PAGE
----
Book Review: The Handmaid’s Tale by Margaret Atwood

7439970Format:  Paperback

Pages: 370 pages

Published: 1985

Publisher: Vintage Classics

Genre: Fiction, Women’s Fiction, Science Fiction

 

 

Synopsis:

Offred is a Handmaid in the Republic of Gilead. She has only one function: to breed. If she deviates, she will, like dissenters, be hanged at the wall or sent out to die slowly of radiation sickness. But even a repressive state cannot obliterate desire – neither Offred’s nor that of the two men on which her future hangs.

I am still in awe of what I have just finished. That is how emotionally impacted I was. The Handmaid’s Tale is the first book I ever read by Atwood. It was always on my TBR list and with the recent hype surrounding it, I decided to pick it up and start reading it. Never has there been a novel that was a politically correct story and provided an emotional impact, at the same time. You read this and you will grapple with the many issues that the novel sprouts out. The Handmaid’s Tale opens doors to what most people are afraid to look inside.  Continue reading “Book Review: The Handmaid’s Tale by Margaret Atwood”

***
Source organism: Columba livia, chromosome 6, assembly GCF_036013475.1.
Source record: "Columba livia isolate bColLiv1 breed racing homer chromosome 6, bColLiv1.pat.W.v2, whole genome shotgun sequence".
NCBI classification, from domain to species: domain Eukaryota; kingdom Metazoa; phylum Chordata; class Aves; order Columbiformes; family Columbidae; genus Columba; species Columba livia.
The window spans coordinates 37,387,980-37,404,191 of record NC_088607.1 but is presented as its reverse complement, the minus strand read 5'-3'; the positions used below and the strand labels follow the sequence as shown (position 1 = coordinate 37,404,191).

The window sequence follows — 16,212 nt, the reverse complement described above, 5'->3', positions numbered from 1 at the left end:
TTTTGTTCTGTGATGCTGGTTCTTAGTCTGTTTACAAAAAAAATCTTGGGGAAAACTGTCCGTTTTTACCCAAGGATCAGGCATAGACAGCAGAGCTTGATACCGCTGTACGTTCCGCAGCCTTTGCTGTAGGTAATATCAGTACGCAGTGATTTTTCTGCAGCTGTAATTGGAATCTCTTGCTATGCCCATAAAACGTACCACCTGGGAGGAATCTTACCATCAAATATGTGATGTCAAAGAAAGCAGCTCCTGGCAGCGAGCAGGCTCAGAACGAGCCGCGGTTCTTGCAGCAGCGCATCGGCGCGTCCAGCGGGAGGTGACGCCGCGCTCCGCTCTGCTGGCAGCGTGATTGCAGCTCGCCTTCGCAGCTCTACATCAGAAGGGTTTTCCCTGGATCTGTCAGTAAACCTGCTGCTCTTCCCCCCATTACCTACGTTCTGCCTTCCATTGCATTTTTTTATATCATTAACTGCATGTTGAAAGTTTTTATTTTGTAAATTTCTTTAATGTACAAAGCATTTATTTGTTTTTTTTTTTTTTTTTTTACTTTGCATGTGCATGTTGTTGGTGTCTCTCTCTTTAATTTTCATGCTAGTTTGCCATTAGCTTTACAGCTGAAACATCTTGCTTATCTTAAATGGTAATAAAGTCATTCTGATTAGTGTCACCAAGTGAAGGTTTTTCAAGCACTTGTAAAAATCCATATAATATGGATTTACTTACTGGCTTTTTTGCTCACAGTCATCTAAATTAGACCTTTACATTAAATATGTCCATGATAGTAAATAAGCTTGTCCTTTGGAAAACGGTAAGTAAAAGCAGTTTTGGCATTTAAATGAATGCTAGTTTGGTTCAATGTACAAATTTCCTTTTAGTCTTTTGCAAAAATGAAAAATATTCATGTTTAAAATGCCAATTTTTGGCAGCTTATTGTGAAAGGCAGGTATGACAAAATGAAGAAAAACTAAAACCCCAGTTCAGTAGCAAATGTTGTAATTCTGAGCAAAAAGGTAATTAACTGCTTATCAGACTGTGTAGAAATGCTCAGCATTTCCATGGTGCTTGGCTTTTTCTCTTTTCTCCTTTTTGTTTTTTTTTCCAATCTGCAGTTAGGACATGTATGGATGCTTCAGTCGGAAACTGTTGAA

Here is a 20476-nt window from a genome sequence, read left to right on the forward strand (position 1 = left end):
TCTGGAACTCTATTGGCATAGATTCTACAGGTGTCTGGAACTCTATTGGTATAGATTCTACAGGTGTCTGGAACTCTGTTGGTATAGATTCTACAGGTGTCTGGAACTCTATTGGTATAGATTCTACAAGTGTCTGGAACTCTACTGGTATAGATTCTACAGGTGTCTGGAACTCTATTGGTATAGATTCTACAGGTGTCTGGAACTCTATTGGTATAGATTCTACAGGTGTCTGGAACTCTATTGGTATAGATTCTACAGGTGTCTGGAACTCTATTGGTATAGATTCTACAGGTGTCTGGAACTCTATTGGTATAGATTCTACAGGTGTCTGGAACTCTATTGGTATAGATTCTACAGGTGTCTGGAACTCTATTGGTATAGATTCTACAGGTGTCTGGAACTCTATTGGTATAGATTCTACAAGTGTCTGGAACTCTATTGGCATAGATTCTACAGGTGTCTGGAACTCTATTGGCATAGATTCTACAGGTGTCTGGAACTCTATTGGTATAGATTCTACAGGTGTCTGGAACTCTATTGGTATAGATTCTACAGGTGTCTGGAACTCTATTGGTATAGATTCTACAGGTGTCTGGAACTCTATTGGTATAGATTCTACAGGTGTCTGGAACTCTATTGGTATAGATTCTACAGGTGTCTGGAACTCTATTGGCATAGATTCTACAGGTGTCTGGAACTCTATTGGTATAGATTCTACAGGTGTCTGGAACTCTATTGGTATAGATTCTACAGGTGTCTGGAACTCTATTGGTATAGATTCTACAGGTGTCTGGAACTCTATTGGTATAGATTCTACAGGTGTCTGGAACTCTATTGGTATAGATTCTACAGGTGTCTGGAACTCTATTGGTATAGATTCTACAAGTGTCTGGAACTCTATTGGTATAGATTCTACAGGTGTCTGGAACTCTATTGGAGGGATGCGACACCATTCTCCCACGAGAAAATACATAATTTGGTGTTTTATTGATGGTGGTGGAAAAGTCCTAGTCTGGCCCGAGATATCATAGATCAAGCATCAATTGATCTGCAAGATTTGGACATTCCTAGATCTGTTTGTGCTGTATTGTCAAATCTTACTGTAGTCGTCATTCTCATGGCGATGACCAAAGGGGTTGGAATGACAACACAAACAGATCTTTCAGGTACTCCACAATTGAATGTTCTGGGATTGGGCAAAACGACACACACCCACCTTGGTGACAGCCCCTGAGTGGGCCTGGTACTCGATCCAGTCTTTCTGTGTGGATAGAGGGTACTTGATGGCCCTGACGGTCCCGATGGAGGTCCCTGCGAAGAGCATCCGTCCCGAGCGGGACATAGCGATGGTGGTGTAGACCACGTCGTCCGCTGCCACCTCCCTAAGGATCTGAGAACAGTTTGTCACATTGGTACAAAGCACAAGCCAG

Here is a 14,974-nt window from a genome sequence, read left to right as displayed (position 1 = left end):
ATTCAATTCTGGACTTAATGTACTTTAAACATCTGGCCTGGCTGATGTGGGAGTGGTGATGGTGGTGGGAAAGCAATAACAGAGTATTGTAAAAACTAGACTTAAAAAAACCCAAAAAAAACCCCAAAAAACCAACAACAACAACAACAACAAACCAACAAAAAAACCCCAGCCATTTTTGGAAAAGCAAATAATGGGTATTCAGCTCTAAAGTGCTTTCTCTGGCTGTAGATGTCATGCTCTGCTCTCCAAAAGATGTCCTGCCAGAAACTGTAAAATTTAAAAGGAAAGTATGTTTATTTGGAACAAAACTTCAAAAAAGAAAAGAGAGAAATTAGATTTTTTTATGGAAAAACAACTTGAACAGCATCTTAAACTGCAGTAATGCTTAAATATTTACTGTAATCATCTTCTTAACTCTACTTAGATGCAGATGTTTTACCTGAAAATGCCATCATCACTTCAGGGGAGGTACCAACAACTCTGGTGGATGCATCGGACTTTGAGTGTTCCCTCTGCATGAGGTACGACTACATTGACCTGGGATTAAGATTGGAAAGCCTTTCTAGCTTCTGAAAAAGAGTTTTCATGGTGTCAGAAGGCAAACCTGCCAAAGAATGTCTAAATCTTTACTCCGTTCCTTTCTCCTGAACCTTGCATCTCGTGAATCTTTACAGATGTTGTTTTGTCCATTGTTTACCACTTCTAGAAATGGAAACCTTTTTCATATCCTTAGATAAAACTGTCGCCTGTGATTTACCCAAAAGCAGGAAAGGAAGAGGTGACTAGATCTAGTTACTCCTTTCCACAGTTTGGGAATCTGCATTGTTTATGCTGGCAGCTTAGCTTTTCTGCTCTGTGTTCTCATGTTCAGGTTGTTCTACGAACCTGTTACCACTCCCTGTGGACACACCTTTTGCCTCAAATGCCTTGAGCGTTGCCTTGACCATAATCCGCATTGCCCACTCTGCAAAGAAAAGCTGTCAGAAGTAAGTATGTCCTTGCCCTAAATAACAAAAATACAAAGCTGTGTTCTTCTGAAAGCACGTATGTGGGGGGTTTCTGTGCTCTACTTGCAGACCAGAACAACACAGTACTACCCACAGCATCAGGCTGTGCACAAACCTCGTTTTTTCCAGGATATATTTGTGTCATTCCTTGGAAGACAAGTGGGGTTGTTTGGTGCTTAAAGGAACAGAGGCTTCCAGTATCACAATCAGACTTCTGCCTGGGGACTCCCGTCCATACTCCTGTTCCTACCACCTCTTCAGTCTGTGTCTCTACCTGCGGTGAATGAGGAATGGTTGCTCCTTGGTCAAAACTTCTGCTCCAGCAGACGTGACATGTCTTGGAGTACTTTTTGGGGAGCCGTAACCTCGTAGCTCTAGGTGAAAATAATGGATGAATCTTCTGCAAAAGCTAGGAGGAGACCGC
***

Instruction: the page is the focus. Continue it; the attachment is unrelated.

Must Read Books That Represent Mental Illness

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There needs to be an open discussion about mental health. And what better way to stand up to the stigma than to read fiction books that portray the topic perfectly. Readers appreciate to have characters that we can connect with and see as real people. So for Mental Awareness Month, here is a list of books that portray mental illness more realistically:

All the Bright Places – Jennifer Niven

Fangirl – Rainbow Rowell

Everything Everything – Nicola Yoon

The Awakening – Kate Chopin

The Bell Jar – Sylvia Plath

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Strength in Words: Book Quotes For Women’s History Month

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As Women’s History Month comes to a close, let us remember that the fight for equal rights for women is a daily battle and remembering the great women who made a mark in history is not something that should be done for one day, let alone an entire month. We should never forget the contributions these women make. And what better way to recognize them all year round with inspiring words we hear from amazing women or quotes that demonstrate the importance of women in society.   Maybe your favorite made the list…

“I am no bird; and no net ensnares me: I am a free human being with an independent will.”

Charlotte Brontë, Jane Eyre

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“Women have served all these centuries as looking glasses possessing the magic and delicious power of reflecting the figure of man at twice its natural size.”
Virginia Woolf, A Room of One’s Own

Continue reading “Strength in Words: Book Quotes For Women’s History Month”

Book Review: Americanah by Chimamanda Ngozi Adichie

Americanah

Format:  Paperback

Pages: 589 pages

Published: May 14 , 2013

Publisher: Anchor

Genre: Fiction, Women’s Fiction

Continue reading “Book Review: Americanah by Chimamanda Ngozi Adichie”